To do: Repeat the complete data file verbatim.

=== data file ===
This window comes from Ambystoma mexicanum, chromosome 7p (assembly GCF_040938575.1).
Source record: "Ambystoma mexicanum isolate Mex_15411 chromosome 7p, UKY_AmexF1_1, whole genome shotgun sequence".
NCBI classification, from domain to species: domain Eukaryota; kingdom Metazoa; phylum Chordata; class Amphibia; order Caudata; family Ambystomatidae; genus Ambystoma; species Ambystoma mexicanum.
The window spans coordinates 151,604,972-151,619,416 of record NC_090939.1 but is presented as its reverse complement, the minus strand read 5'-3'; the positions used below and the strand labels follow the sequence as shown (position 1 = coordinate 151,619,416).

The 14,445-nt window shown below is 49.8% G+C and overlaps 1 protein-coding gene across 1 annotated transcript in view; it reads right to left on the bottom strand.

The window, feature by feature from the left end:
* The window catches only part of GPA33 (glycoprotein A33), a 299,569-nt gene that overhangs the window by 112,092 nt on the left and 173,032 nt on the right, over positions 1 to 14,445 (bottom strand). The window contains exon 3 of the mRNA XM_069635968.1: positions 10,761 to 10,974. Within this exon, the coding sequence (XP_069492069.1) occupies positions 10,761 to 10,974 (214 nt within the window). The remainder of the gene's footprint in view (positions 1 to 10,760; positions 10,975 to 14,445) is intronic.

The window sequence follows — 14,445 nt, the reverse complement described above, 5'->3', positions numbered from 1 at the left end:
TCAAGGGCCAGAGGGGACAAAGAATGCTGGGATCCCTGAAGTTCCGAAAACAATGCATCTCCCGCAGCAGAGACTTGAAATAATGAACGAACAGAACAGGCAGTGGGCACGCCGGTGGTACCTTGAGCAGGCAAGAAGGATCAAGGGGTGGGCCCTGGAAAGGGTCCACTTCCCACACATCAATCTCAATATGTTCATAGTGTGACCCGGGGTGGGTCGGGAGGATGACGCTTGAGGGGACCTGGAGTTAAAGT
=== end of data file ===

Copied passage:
This window comes from Ambystoma mexicanum, chromosome 7p (assembly GCF_040938575.1).
Source record: "Ambystoma mexicanum isolate Mex_15411 chromosome 7p, UKY_AmexF1_1, whole genome shotgun sequence".
NCBI classification, from domain to species: domain Eukaryota; kingdom Metazoa; phylum Chordata; class Amphibia; order Caudata; family Ambystomatidae; genus Ambystoma; species Ambystoma mexicanum.
The window spans coordinates 151,604,972-151,619,416 of record NC_090939.1 but is presented as its reverse complement, the minus strand read 5'-3'; the positions used below and the strand labels follow the sequence as shown (position 1 = coordinate 151,619,416).

The 14,445-nt window shown below is 49.8% G+C and overlaps 1 protein-coding gene across 1 annotated transcript in view; it reads right to left on the bottom strand.

The window, feature by feature from the left end:
* The window catches only part of GPA33 (glycoprotein A33), a 299,569-nt gene that overhangs the window by 112,092 nt on the left and 173,032 nt on the right, over positions 1 to 14,445 (bottom strand). The window contains exon 3 of the mRNA XM_069635968.1: positions 10,761 to 10,974. Within this exon, the coding sequence (XP_069492069.1) occupies positions 10,761 to 10,974 (214 nt within the window). The remainder of the gene's footprint in view (positions 1 to 10,760; positions 10,975 to 14,445) is intronic.

The window sequence follows — 14,445 nt, the reverse complement described above, 5'->3', positions numbered from 1 at the left end:
TCAAGGGCCAGAGGGGACAAAGAATGCTGGGATCCCTGAAGTTCCGAAAACAATGCATCTCCCGCAGCAGAGACTTGAAATAATGAACGAACAGAACAGGCAGTGGGCACGCCGGTGGTACCTTGAGCAGGCAAGAAGGATCAAGGGGTGGGCCCTGGAAAGGGTCCACTTCCCACACATCAATCTCAATATGTTCATAGTGTGACCCGGGGTGGGTCGGGAGGATGACGCTTGAGGGGACCTGGAGTTAAAGT